Designing and reorganising transport hubs: A framework

Inside Kings Cross Railway Station in UK showing two floors with shops inside a giant atrium.Seamless transitions between walking, cycling and public transport are important for the environment, inclusion and for reducing traffic congestion. That’s not a new idea. How to do it is another matter. The MATCH-UP project in Europe developed a method to assess how policies are measuring up and creating design solutions. The method and background to the project are presented in a new article published in Sustainability.

The aim of the method is to support designers and decision-makers who need to re-organise existing transport hubs and plan new ones. This detailed document is good for anyone in transport planning and transport policy, sustainability, accessibility and universal design in the built environment. Accessibility and universal design are embedded in all aspects and not listed at the bottom as an afterthought.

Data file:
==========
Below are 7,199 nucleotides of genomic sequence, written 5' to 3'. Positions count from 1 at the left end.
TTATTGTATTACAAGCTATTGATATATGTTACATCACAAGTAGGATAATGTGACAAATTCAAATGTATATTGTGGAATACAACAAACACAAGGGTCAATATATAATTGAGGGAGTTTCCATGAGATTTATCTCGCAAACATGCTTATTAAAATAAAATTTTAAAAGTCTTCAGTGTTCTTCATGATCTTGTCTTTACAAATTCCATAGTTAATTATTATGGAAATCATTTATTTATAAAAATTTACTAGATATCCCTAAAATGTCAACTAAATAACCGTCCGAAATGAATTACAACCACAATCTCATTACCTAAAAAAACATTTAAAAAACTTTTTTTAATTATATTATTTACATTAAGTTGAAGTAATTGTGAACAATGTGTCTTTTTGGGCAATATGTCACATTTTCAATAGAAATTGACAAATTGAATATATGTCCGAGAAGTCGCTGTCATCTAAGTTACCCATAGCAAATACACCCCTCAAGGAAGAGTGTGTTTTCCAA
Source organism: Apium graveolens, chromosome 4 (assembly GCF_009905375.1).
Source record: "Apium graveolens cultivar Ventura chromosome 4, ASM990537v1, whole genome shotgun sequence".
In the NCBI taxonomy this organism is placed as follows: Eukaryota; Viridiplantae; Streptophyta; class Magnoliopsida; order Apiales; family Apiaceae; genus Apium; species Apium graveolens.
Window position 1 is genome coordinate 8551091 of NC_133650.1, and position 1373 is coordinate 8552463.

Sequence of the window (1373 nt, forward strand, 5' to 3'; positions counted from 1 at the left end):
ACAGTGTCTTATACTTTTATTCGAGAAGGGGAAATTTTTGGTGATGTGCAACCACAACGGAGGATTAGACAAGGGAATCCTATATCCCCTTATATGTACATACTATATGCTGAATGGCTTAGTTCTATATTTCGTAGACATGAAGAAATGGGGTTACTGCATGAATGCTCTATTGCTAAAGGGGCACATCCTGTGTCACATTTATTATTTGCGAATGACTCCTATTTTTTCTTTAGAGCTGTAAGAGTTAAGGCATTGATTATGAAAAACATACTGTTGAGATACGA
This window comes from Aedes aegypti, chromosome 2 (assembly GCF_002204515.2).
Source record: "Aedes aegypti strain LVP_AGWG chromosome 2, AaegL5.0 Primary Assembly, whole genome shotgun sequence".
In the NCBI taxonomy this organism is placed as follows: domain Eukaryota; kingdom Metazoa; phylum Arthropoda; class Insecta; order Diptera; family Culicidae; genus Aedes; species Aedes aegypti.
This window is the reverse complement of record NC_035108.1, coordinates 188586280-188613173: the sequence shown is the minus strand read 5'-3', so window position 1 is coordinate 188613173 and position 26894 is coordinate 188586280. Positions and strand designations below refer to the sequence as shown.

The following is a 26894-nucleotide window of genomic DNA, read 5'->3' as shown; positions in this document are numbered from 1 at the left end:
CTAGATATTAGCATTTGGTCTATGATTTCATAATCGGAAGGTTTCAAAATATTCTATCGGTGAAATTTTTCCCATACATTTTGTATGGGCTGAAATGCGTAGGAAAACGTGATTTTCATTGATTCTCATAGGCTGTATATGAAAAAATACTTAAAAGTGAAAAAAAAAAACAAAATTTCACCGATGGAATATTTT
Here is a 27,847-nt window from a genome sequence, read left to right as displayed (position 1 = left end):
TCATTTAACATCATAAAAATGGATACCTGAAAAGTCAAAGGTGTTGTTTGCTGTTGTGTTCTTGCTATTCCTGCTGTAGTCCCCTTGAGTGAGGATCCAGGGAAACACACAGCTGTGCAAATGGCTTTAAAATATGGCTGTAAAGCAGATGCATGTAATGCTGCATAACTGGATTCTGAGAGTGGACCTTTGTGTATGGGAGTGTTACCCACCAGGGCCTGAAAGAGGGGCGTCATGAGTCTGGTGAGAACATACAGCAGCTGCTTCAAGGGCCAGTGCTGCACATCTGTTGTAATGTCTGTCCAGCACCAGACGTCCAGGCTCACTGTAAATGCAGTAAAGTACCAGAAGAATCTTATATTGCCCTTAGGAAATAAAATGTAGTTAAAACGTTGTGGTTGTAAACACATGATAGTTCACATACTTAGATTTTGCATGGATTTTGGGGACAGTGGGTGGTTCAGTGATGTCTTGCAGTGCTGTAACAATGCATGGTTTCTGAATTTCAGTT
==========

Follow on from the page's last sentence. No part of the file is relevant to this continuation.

The title of the article is, Assessing the Performance of Modal Interchange for Ensuring Seamless and Sustainable Mobility in European Cities.  

Embedding of universal design principles is discussed as a first step. It will “ensure high-quality spaces in every condition and for every ability, being permanent or temporary.” Key factors are listed as, universal design, accessible pedestrian routes, parking facilities, shared mobility and wayfinding.

Dedicated staff and services to assist people moving inside the main transport hubs. That’s because distances and wayfinding are often complex.


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